Dear Hyde Park Family,
Like many of you, I was heavily influenced at a young age by Mr. Rogers’ Neighborhood, a television show experiencing renewed nostalgia thanks to the recent documentary about Fred Rogers’ life. (My favorite film of 2018 so far.) One of my favorite songs that he wrote and sang was, “Mad That You Feel,” which was about anger:
What do you do with the mad that you feel
When you feel so mad you could bite?
When the whole wide world seems oh, so wrong…
And nothing you do seems very right?
What do you do? Do you punch a bag?
Do you pound some clay or some dough?
Do you round up friends for a game of tag?
Or see how fast you go?
It’s great to be able to stop
When you’ve planned a thing that’s wrong,
And be able to do something else instead
And think this song:
I can stop when I want to
Can stop when I wish.
I can stop, stop, stop any time.
And what a good feeling to feel like this
And know that the feeling is really mine.
Know that there’s something deep inside
That helps us become what we can.
For a girl can be someday a woman
And a boy can be someday a man.
Mr. Rogers reminded us that feeling angry, in and of itself, is not wrong. It’s what we do with that anger that requires our careful discernment. 2,000 years earlier, Paul would say essentially the same thing to the Ephesians: “Be angry, but do not sin.” (Ephesians 4:26) We will explore this text, and the subject of anger, this Sunday as the next part of our worship series on Ephesians.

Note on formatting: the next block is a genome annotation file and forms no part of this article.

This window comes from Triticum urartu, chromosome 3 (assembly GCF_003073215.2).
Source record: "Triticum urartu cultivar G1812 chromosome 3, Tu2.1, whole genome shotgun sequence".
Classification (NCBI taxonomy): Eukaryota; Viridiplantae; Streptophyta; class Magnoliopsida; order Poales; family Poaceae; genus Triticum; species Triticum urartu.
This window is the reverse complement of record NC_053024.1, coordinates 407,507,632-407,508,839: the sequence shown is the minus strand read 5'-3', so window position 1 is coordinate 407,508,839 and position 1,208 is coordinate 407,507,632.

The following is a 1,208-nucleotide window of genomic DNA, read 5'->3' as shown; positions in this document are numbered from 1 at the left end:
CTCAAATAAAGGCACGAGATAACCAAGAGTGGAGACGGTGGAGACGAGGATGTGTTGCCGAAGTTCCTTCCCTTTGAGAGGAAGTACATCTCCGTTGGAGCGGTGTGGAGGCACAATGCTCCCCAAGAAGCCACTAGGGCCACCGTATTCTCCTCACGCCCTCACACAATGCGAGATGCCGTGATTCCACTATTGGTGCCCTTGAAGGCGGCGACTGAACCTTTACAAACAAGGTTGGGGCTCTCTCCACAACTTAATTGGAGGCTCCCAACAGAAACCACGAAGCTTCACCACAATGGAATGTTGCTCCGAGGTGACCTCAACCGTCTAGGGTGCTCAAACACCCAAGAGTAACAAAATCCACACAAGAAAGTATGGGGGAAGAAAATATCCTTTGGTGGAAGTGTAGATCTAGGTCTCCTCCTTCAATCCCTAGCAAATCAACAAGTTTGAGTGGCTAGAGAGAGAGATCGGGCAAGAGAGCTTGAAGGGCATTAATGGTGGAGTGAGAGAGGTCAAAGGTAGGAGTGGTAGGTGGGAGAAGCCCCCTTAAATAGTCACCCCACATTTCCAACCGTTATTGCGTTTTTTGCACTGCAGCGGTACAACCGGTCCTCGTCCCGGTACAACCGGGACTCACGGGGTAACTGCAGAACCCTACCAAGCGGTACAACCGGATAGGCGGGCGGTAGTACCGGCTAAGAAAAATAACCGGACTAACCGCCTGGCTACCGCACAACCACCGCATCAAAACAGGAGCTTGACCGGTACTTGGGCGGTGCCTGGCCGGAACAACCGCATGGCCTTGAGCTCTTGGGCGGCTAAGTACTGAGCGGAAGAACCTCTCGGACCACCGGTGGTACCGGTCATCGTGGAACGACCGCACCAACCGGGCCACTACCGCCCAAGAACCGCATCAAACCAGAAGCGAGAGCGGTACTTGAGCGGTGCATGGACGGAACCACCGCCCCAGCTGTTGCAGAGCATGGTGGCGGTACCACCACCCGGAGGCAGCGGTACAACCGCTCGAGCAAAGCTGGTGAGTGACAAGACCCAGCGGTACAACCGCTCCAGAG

To prepare for worship, I invite you to read the following words of wisdom from our spiritual ancestors found by Debbie Casanzio, who is preaching in the Chapel. Each of these quotes offers guidance on how to channel our anger in healthy ways. Read through them and see how they resonate with you and your relationship with anger:
• When we have to reply to anyone who has insulted us, we should be careful to do it always with gentleness. A soft answer extinguishes the fire of wrath. – St. Alphonsus Liguori
• Imagine your anger to be a kind of wild beast, because it has ferocious teeth and claws, and if you don’t tame it, it will devastate all things even corrupting the soul. – St. John Chrysostom
• Fight all error, but do it with good humor, patience, kindness, and love. Harshness will damage your own soul and spoil the best cause. – St. John of Kanty
• Never be in a hurry; do everything quietly and in a calm spirit. Do not lose your inner peace for anything whatsoever, even if your whole world seems upset. – St. Frances de Sales
• When we have to reply to some one who speaks harshly to us, we must always do it with gentleness. If we are angry, it is better to keep silence. – St. Alphonsus Maria de Liguori
• It avails nothing to subdue the body, if the mind allows itself to be controlled by anger. – Pope St. Gregory the Great
• If you judge people, you have no time to love them. – Mother Teresa
Join us this Sunday as we explore the gifts and risks of our own experiences with anger. We’ll learn practical techniques to identify and resolve the triggers that anger us, and learn to express those feelings in healthy ways.
See You Sunday!
The Rev. Magrey deVega
Senior Pastor, Hyde Park United Methodist